It is further pleaded that defendant No.3 was initially appointed as a dealer in respect of the filling station upon the suit property and was operating a filling station thereupon. As such, she was the original licensee in respect of the filling station on the suit property. Subsequently, in 1980 she transferred her license with the consent of the defendant Nos.1 and 2 to one Ashraf Ghulam Hussain for a sum of Rs.2 million. Consequently, the defendant No.2 granted the said Ashraf Ghulam Hussain a fresh license for the operation of a filling station dated 10.11.1980; Ashraf Ghulam Hussain obtained a license in relation to the filling station on the suit property not merely upon payment of requisite license fees but also after paying valuable consideration to defendant No.2. As such, he was not a bare licensee but a licensee coupled with an interest and his license was conferred with the joint consent of defendant Nos.2 and 3. Eventually, around the year 1990, said Ashraf Ghulam Hussain transferred his dealership license to the plaintiff with the consent of defendants No.1 and 2 for the sum of Rs.4.5 Million. Accordingly, the plaintiff was granted a fresh license from the defendant No.2 to operate a filling station situated upon suit property thereby plaintiff entered into shoes of said Ashraf Ghulam Hussain and became a licensee coupled with an interest in respect of the filling station on the suit property. Moreover, like Ashraf Ghulam Hussain before him, his license was derived from both defendants No.2 and 3. At the time the plaintiff was granted a license to operate filling station upon suit property, it was in a state of poor upkeep with the obsolete and inefficient machinery and the structure being old and constructed of inferior material requiring considerable renovation. Over the years, with the knowledge and consent of all defendants, plaintiff invested millions of rupees in upgrading the said filling station. Apart from the above, the plaintiff has spent huge amounts of money over the years in ensuring the connection and maintenance of utilities to the subject property. On 13.3.1998 defendant No.3’s lease was cancelled by SITE on account of violation of lease conditions and non-payment of lease rentals. Subsequently, on 26.5.1998 a fresh lease in respect of the suit property was executed and registered between SITE and defendant No.2; defendant No.3 then filed Suit No.1001 of 1998 against SITE and defendant No.2 challenging SITE’s cancellation of her lease and execution of fresh lease in favour of the defendant No.2. Plaintiff was not made party to the said litigation and continued to operate his filling station on the suit property. During this period, to modernize the filling station and to offer additional services/products, the plaintiff applied for and obtained license from the Ministry of Petroleum & Natural Resources at a considerable cost to install CNG filling station; plaintiff also entered into a fresh agreement dated 05.10.1999 with defendant No.2 for the operation of a CNG facility at the filing station upon the suit property. In August, 1999, the plaintiff imported a CNG plant with all attached paraphernalia from the Canada at the cost of USD 90,000/- and incurred significant additional expenditure in installation of plant, plaintiff also incurred huge costs in obtaining a commercial gas connection from the Sui Southern Gas Company; these huge investments made by the plaintiff upon suit property were fully within knowledge of defendants. Moreover, at that point, defendant No.2’s stance was that it was the owner of the suit property as SITE had directly executed a fresh lease in favour of defendant No.2. Subsequently, in the year 2000 the issues between defendant Nos.2 and 3 were settled and SITE restored the original lease of the defendant No.3 and cancelled the fresh lease issued to defendant No.2. The business of plaintiff was not interrupted and defendants continued to allow him to run his filling and CNG station on suit property. In 2001, defendant No.2 executed another CNG filling Station Operation Agreement with the plaintiff and in 2003 the plaintiff was granted a CNG Marketing License from the Ministry of Petroleum; defendant No.2 renewed the earlier Petrol Filling Station License in the name of the plaintiff on 17.10.2004 for an indefinite term. Meanwhile, a fresh round of litigation ensued between defendants No.2 and 3 in respect of possession of the suit property and another property owned by defendant No.3’s husband but leased to defendant No.2; that litigation was eventually settled vide settlement agreement duly recorded in order dated 28.1.2008 passed in CP No.242 of 2008 by this Court. On 31.5.2008 in accordance with the compromise order, defendant No.3 executed and caused to be registered a fresh 30 years lease in favour of defendant No.2.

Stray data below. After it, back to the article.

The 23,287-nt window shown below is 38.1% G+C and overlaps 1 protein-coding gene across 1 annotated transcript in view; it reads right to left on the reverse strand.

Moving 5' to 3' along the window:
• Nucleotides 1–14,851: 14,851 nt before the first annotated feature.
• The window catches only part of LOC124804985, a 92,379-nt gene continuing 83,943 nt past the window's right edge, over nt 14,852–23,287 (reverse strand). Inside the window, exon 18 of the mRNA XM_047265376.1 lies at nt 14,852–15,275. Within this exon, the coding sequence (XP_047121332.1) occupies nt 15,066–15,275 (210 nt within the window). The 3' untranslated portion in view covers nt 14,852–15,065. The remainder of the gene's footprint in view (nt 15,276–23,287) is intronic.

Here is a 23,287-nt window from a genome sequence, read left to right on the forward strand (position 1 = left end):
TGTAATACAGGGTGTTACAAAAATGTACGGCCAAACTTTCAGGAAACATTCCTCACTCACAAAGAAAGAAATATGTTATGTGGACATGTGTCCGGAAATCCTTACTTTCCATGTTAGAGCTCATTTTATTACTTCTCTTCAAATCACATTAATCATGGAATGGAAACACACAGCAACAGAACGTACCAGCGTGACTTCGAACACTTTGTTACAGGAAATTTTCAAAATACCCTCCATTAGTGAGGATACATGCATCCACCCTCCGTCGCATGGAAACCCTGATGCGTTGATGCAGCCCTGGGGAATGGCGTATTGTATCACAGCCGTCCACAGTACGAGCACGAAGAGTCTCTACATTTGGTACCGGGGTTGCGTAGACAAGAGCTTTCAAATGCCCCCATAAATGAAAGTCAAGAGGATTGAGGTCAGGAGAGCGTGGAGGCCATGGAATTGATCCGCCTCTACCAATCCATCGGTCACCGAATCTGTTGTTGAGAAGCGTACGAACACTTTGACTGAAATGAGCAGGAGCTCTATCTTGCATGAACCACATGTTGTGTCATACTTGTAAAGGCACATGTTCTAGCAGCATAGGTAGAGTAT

3. Further, plaintiff claimed maneuvering on part of defendant Nos.2 and 3 to evict him and claimed that soon after entering the said compromise and negotiating a fresh 30 year lease from defendant No.3, defendant No.1 deliberately defaulted upon the lease rentals in respect of the suit property thereby allowing defendant No.3 to bring a collusive ejectment application bearing Rent Case No.178/2009; an ejectment order was passed in said Rent Case which has been upheld by this Court vide order dated 15.4.2015 in CP No.S-1382/2013. Both parties deliberately avoided joining the plaintiff in said rent proceedings despite knowing that the most materially affected party in case of an ejectment order would be the plaintiff. Indeed plaintiff only became aware of those proceedings in the month of May 2015 when he was informed by a staff member of defendant No.1 that he would have to vacate the said property in a couple of weeks due to court orders passed behind his back. Plaintiff claims that in December, 2011 he (plaintiff) requested defendant No.1 to completely refurbish subject filling station and defendant No.1 vide its letter dated 6.1.2012 expressed its inability to accede to the plaintiff’s request due to shortage of funds. Defendant No.1 asked the plaintiff to undertake refurbishment and modernization of the construction on the suit property at its own cost despite knowing fully well that defendant No.3 had preferred ejectment proceedings in relation to the suit property. As such plaintiffs incurred further expenditure running into millions of rupees by essentially reconstructing nearly all fixtures, fittings, installations and buildings on suit property. Once again, this investment and refurbishment was within full knowledge of all defendants and they never objected to same as they intended to profit from same after ousting the plaintiff.